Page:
Sunday, May 9, 2010

--For she was there.

(obligatory BlackBerry shot)

One of my "summer" books from last year was finally completed yesterday afternoon. I sat outside with my copy, looking at the flowers and sometimes reading aloud to both Buttercup and the sun.

It was an experience.

My Virginia Woolf "trick:" Don't stop! Keep going. I had put the book down one day last year, left it alone and when I came back I couldn't "get" into the right frame of mind again.

Stream of Consciousness as a narrative mode gives great insight to each character, but once you "lose" the train of thought, it's hard to hop back on (so to speak). Where was I? All I can imagine now is a train. Oh yeah. So the internal monologue aspect of this "writing style" is effective even if it can get confusing.

It has scared me away from Faulkner--(and Woolf, actually--at least for a very long time).

I would like to add Mrs. Dalloway to a special list though: "Don't Read This or You Might Jump"...I need to think about other books to "add."

So I also had a pencil with me, to mark lines and make marginal notes. I underlined many sentences and alone they don't seem to be as remarkable, or maybe they I am going to make paragraphs for you--IN the order they appear in the book, but together:

He had never to this day forgiven her for liking him. The crush was terrific for the time of day. When the sentence was finished something had happened. But they beckoned; leaves were alive; trees were alive. The spaces between them were as significant as the sounds. To love makes one solitary, she thought. Her words faded. Change the world. No one kills from hatred. Make it known (he wrote it down). He waited. He listened. She heard the click of the typewriter. It was over – the moment.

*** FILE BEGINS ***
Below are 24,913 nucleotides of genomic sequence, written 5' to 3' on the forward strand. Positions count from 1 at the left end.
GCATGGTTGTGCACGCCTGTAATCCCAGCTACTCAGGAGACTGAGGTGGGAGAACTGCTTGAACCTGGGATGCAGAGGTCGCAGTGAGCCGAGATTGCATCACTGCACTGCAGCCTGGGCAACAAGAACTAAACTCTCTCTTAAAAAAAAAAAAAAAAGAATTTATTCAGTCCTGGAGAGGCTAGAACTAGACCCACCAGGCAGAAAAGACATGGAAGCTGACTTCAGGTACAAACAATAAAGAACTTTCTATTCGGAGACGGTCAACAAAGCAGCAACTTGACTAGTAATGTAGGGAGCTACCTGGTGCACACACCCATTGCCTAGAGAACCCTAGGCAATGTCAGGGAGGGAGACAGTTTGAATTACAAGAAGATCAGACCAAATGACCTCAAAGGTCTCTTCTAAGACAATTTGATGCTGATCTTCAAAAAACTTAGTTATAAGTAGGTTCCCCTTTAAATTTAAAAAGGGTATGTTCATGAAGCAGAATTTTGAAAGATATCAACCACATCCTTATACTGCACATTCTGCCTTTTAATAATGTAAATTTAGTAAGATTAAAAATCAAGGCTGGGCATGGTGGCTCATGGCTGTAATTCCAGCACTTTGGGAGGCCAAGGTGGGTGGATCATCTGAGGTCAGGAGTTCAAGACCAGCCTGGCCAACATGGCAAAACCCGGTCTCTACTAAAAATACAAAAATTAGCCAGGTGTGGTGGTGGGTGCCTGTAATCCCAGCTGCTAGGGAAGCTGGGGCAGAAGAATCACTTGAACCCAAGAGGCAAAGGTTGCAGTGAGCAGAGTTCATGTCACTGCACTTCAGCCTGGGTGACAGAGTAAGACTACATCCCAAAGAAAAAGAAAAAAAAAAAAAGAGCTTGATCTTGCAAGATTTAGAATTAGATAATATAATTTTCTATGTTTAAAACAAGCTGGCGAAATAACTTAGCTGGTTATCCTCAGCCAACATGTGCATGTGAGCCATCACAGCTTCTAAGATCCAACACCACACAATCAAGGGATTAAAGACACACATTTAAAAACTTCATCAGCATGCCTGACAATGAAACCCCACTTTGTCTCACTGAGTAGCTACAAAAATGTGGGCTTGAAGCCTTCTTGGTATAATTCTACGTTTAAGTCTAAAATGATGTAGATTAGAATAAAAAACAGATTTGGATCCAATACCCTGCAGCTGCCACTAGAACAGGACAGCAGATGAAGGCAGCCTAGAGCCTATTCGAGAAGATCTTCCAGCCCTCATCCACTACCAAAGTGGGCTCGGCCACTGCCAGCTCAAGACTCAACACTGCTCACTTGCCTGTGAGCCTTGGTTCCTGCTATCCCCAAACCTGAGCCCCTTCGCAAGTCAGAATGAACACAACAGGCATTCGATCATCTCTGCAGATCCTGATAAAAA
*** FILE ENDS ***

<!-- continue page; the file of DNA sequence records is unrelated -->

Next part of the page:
She had rushed off in passion. Read Plato in bed before breakfast; read Morris; read Shelley by the hour. Indeed she did shock people. No, the words meant absolutely nothing to her now. She could not even get an echo of her old emotion. But nothing is so strange when one is in love (and what was this except being love?) as the complete indifference of other people. The whole world might have turned upside down! “Star-gazing?”

She stood there: she listened. She heard the name of the stars. Fear no more, says the heart. She moved; she crossed; he followed her. Such are the visions…They had always this queer power of communication without words. She knew directly he criticized her.It was the way their quarrels often began. She shut the door. He had twenty minutes of perfect happiness…And in a second it was over. She did not move.

"Tell me the truth, tell me the truth,” he kept on saying. He felt as if his forehead would burst. She seemed contracted, petrified. She did not move. “Tell me the truth,” he repeated. And when she said, “It’s no use. It’s no use. This is the end.” He went away that night. He never saw her again. He knew all their thoughts, he said; he knew everything. He knew the meaning of the world, he said.

Could it be that he was in love with her then, remembering the misery, the torture, the extraordinary passion of those days? It was jealously that was at the bottom of it—jealous which survives every other passion of mankind. But she had to write. Love and religion! How detestable, how detestable they are! Love destroyed too. Everything that was fine, everything that was true went.

Virginia Woolf


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